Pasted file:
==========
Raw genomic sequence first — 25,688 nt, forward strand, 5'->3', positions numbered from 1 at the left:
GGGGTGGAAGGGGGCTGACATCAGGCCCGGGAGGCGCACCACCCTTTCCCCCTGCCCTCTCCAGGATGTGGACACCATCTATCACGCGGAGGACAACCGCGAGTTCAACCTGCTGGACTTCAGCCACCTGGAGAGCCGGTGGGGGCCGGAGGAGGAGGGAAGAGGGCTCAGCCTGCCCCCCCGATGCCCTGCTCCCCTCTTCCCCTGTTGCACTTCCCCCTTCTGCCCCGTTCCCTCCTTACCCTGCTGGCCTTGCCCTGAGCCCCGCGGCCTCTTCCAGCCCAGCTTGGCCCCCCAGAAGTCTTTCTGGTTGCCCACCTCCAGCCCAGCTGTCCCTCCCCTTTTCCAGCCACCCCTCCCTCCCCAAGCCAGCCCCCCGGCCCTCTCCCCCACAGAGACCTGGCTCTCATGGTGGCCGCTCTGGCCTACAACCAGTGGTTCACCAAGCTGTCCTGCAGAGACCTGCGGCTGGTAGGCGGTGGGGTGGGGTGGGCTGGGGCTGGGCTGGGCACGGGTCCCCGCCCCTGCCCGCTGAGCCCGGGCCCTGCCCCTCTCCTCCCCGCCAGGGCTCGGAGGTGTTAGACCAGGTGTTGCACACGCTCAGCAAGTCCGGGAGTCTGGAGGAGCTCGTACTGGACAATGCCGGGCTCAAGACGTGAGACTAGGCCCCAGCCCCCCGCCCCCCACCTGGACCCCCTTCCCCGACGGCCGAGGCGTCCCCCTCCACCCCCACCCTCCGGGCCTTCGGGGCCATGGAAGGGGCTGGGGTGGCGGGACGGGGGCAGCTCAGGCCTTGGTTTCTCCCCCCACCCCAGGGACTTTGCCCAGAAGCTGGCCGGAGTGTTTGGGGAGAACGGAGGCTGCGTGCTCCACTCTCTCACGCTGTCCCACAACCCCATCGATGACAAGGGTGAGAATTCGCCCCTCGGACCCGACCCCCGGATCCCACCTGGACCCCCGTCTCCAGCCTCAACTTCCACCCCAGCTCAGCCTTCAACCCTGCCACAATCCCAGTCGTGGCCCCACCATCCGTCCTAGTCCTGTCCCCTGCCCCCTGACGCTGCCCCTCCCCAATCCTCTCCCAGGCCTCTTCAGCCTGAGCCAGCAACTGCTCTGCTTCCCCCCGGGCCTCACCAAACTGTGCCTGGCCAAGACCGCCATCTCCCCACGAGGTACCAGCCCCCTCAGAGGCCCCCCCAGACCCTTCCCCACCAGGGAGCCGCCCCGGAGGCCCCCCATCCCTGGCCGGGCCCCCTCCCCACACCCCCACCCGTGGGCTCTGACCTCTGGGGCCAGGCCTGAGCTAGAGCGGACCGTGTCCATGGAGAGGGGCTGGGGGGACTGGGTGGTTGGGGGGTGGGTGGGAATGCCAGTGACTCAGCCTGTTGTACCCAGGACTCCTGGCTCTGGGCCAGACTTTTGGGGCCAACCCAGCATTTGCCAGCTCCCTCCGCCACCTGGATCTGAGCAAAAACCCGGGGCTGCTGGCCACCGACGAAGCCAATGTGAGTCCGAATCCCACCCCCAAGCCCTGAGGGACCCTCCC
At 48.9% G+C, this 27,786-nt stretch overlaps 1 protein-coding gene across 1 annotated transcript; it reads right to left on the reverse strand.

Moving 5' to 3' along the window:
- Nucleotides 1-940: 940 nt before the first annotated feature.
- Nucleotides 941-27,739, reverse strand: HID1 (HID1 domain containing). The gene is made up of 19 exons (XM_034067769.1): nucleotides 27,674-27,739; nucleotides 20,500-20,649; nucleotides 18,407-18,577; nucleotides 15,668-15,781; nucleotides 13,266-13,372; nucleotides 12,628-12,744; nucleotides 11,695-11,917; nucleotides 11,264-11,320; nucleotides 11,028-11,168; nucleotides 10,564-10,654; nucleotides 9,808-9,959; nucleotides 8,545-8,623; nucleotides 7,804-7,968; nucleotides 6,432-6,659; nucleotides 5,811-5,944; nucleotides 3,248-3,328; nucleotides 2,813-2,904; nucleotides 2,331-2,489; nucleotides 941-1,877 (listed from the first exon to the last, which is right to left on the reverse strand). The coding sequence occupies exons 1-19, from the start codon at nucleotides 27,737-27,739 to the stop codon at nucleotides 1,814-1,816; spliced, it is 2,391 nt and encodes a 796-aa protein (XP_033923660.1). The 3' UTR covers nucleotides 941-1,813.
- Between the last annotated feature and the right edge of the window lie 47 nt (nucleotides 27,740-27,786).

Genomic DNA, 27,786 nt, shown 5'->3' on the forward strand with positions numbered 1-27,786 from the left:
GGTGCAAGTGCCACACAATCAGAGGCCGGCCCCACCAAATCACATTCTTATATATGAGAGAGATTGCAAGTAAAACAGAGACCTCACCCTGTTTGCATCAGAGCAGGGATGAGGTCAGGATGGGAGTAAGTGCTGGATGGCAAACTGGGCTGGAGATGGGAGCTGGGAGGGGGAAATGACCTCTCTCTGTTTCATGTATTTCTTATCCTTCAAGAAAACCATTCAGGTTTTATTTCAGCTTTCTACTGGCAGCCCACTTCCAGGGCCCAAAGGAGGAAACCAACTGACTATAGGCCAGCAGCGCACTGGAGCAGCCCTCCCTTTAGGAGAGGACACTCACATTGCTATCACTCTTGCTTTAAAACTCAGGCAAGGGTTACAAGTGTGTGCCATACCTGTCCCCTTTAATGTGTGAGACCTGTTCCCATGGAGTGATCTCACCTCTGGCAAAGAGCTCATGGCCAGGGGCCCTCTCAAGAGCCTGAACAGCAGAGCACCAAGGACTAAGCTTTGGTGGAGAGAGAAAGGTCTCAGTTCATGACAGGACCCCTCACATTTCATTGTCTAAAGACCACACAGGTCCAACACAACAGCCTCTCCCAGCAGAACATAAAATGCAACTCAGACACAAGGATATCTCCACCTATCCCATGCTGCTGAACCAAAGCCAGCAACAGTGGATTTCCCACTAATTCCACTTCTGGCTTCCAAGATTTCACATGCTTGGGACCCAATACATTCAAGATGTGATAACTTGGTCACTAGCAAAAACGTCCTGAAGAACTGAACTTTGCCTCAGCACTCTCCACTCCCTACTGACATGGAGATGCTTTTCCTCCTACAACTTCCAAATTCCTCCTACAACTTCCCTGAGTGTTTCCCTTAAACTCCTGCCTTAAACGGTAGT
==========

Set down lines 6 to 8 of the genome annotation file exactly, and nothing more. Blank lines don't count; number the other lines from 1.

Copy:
- Nucleotides 941-27,739, reverse strand: HID1 (HID1 domain containing). The gene is made up of 19 exons (XM_034067769.1): nucleotides 27,674-27,739; nucleotides 20,500-20,649; nucleotides 18,407-18,577; nucleotides 15,668-15,781; nucleotides 13,266-13,372; nucleotides 12,628-12,744; nucleotides 11,695-11,917; nucleotides 11,264-11,320; nucleotides 11,028-11,168; nucleotides 10,564-10,654; nucleotides 9,808-9,959; nucleotides 8,545-8,623; nucleotides 7,804-7,968; nucleotides 6,432-6,659; nucleotides 5,811-5,944; nucleotides 3,248-3,328; nucleotides 2,813-2,904; nucleotides 2,331-2,489; nucleotides 941-1,877 (listed from the first exon to the last, which is right to left on the reverse strand). The coding sequence occupies exons 1-19, from the start codon at nucleotides 27,737-27,739 to the stop codon at nucleotides 1,814-1,816; spliced, it is 2,391 nt and encodes a 796-aa protein (XP_033923660.1). The 3' UTR covers nucleotides 941-1,813.
- Between the last annotated feature and the right edge of the window lie 47 nt (nucleotides 27,740-27,786).

Genomic DNA, 27,786 nt, shown 5'->3' on the forward strand with positions numbered 1-27,786 from the left: